Tomorrow and Saturday, October 25-26, we will host our first annual Mile High Preaching Conference (soon known as the Mile High Pastors Conference). Dr. Hershael York will be our special guest speaker, bringing a pastoral experience with an academic foundation that will help us preach the Scripture engagingly and enduringly.
So why go through this effort? It’s a valid question. The proliferation of sermons and conferences recorded and archived on the Internet makes some to believe that the days of going to conferences are over—now the conferences may come to them!
Yet, here we are. Offering a conference. Why?
- We can focus. I could watch conferences livestreamed on my computer (and I hope the MHPC will have that capability soon), but when I do that, I multitask. The speaker is in the background while I outline sermons, punch out emails, pause in case someone needs to talk, etc. Granted, with smartphones at conferences now, we bring our tasks with us. That’s another story. But this format allows more for a time to put away distractions and concentrate on the topic at hand.
- We understand the importance of community. Conferences like these provide opportunities for other pastors to come together to fellowship, encourage, sharpen, network, and challenge. This cannot happen watching this over a screen in one’s office or kitchen table.
- Preaching takes place among an assembly, and a preaching conference should do the same. The understanding of preaching is that of proclamation. As Jason Meyer points out in his new book Preaching: A Biblical Theology, preaching is a stewardship received from God to herald out to our listeners so they will have an encounter with the living God. While many wish for a discussion and a give-and-take during this time, the biblical understanding of the congregational assembly is that a preacher preaches the Word and we listen. Our minds are renewed, our lives are transformed (Romans 12:1-2). And as our lives are renewed and rejuvenated as pastors, that will only help those who are in our flock. They will receive the benefits of a Spirit-charged pastor.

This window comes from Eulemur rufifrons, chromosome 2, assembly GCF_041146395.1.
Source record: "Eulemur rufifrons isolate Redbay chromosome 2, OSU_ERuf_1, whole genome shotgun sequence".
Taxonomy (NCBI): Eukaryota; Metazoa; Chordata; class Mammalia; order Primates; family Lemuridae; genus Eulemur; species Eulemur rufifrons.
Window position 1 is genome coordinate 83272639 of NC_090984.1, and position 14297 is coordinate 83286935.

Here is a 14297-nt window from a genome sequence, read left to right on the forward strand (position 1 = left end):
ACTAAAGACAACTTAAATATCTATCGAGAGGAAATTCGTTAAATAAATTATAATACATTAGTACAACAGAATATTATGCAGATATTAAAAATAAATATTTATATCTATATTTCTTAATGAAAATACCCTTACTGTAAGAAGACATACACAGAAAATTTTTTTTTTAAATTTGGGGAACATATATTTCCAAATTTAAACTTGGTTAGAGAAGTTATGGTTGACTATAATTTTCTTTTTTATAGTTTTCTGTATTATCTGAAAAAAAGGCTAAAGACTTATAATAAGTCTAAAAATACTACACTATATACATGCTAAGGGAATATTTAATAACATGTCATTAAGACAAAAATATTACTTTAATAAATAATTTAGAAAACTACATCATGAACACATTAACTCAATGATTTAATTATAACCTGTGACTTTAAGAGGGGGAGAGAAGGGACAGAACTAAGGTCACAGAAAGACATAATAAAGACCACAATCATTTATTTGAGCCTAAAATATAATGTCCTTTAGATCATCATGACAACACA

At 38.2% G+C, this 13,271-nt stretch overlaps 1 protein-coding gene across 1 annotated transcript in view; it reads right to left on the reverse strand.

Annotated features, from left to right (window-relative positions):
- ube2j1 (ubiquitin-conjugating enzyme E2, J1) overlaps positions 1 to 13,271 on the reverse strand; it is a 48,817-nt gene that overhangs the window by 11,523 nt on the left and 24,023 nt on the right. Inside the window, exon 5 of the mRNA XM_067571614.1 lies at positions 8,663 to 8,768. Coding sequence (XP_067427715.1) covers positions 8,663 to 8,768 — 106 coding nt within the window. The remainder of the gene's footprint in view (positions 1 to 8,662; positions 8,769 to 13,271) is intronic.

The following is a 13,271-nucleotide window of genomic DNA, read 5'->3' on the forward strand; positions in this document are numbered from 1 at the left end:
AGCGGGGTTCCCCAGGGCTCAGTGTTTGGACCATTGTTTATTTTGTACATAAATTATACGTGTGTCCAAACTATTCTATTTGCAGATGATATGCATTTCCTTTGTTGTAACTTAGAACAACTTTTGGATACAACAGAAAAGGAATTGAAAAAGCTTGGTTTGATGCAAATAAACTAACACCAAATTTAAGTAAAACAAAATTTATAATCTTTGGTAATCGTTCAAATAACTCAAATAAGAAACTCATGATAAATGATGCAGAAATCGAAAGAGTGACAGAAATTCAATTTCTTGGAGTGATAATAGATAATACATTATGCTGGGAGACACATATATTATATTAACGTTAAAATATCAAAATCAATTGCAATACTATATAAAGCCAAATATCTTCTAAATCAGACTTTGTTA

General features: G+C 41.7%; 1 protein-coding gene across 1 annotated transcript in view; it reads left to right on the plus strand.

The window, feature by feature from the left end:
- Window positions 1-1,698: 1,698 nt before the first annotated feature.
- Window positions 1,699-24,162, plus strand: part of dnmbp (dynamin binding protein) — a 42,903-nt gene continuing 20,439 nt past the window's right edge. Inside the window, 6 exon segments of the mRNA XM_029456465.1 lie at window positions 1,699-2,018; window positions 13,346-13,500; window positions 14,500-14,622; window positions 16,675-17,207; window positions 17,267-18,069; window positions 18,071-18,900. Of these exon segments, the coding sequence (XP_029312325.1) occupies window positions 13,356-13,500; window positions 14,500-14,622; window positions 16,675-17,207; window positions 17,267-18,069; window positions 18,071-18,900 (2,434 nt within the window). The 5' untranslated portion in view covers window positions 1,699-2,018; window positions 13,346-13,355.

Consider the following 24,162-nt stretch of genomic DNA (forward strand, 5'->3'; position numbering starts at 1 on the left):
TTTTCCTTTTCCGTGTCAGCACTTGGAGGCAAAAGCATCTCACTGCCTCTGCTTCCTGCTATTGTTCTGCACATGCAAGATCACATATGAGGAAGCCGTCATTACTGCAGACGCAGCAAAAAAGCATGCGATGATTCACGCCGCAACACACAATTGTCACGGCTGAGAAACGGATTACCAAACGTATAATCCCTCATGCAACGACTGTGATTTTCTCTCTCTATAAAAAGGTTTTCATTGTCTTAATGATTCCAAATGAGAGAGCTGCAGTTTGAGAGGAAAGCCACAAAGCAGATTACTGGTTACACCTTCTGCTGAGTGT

- This helps forge continuing partnerships in ministry. When I left our state convention last week, I connected with friends such as our DOM Bob Ryan, our state missions director Jim Misloski, fellow pastors like Mark Hallock and Kevin Hasenack, and many other fellows that minister in my area. But I had a chance to meet others who share my conviction and passion for preaching and ministry–and now we are friends in the faith. We will partner in ministry here in Colorado for, I pray, years to come.
What about you? What are some benefits you see in going physically and personally to a conference, over and against watching it online? Please understand, I am grateful for this technology. I will watch certain conferences when time and money permit otherwise. But if I had a choice (and time and money), a personally attended conference is far better.
Agree? Disagree? Thoughts?